Kirsten Sweetland has hung up her running shoes.
And her bike helmet.
And her wetsuit.
The triathlete, who competed at the 2016 Summer Olympic Games in Rio de Janeiro, Brazil, announced her retirement alongside two other longtime competitors in Sarah-Anne Brault and Andrew Yorke earlier this month.
When Sweetland, 28, finally made it to the Games, it was after overcoming myriad challenges after a successful junior career. When aiming to qualify for the 2008 Games, she went full bore at a qualifier in Iowa chasing the win when her pace was good enough to get her there. She collapsed in the hot sun and gave up the spot. In the next quadrennial, stress fractures suffered during training forced her to halt her charge for the London Games in 2012. Sweetland's road to Rio wasn't easy, either, as she battled through Lyme Disease to lock down her spot.
"I had so much trouble getting there in the past that I needed to get the job done. It's been pretty hard those past few years training and competing. It's the hardest thing I've ever done. It did take away a little bit of my enjoyment of the sport, in a sense," she said. "Completely healthy and with energy, I love the sport and it's my passion, but it was pretty draining the past few years to train.
"I'm not completely giving up on sport and being an athlete. I need to get well, obviously. It's just ITU (International Triathlon Union) triathlon is going to be a little much to take on."
Regardless of the health issues that arose, Sweetland acknowledged that due to the sport's draining effects, 2016 would likely be her last chance to seriously challenge for an Olympic berth.
"I knew before Rio that that would likely be my last ITU race, or my last Olympic-distance (race). Just the nature of short-course triathlon and the training that it takes is really intense. Competing so competitively, you can't have anything on, any ailments or anything like that, so everything had to be perfect," she said. "I figured it's probably best for me and my health in the future that I don't beat myself into the ground."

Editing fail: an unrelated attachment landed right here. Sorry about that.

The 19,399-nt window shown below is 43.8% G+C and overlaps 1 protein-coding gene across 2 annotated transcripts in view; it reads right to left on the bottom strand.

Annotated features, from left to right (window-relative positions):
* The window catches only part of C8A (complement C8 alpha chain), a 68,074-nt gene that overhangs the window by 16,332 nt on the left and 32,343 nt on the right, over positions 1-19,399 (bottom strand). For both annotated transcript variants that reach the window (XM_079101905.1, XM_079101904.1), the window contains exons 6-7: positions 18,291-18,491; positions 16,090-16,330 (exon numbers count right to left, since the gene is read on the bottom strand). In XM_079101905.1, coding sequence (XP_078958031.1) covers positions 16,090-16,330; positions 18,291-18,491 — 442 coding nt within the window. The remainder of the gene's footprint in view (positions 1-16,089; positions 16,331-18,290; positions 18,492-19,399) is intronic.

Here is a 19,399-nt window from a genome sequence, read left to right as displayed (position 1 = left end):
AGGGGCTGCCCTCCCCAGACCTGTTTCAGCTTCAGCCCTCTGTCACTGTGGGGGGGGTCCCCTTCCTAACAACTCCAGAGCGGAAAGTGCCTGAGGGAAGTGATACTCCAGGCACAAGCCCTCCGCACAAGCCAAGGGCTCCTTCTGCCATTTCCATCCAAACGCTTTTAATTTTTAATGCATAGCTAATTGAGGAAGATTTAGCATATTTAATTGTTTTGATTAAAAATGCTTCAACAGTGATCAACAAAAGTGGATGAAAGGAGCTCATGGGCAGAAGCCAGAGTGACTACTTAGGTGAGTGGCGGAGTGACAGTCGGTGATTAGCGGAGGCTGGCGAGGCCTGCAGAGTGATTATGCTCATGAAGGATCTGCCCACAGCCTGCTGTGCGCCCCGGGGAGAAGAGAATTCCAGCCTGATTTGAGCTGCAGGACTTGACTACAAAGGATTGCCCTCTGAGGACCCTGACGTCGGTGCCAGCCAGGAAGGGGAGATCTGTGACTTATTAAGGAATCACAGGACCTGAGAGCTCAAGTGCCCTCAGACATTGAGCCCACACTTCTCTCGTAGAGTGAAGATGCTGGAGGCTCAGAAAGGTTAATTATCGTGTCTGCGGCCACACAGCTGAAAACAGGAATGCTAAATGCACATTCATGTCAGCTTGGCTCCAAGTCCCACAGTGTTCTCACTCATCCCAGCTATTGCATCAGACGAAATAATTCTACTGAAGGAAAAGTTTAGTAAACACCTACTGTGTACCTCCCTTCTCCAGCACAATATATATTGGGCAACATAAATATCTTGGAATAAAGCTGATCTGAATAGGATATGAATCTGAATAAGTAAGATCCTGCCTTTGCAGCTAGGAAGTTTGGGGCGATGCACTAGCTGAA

Sweetland, who was the Junior World Champion in 2006, the U23 silver medallist in 2010 and silver medallist at the 2014 Commonwealth Games in Scotland, said the obstacles she faced made the Brazilian experience that much sweeter.
"I had goals for myself and winning World Cups or World Juniors felt like a big deal at the time, and they were a big deal, but I didn't realize how much better reaching my goals after I had some troubles would feel," she said. "My 2014 season, I was pretty proud of that. I was coming into the form I thought I could."
Sweetland has had the chance to get up the mountain to do some skiing — something the Nanaimo product didn't know how to do before moving to Whistler — and has also run in the snow here while also taking her bike down for rides in Squamish.
"I'm looking forward to summer with the bike park and days at the lake. I didn't really get to enjoy too much last year," she said. "I definitely have goals in mind. I don't want to say 'I'm going to go out there and do this,' and put a bunch of pressure on myself, but I really do like off-road racing and trails and that, so I think it would have to be something that involves off-road endurance."
And she's been receiving treatment for Lyme Disease. Though she's not completely better, she's feeling like she's well on her way.
"I've been feeling so much better since about October. I just had a doctor's appointment the other day where she said we're about 50 per cent of the way there. I feel like I'm more than 50 per cent," Sweetland said.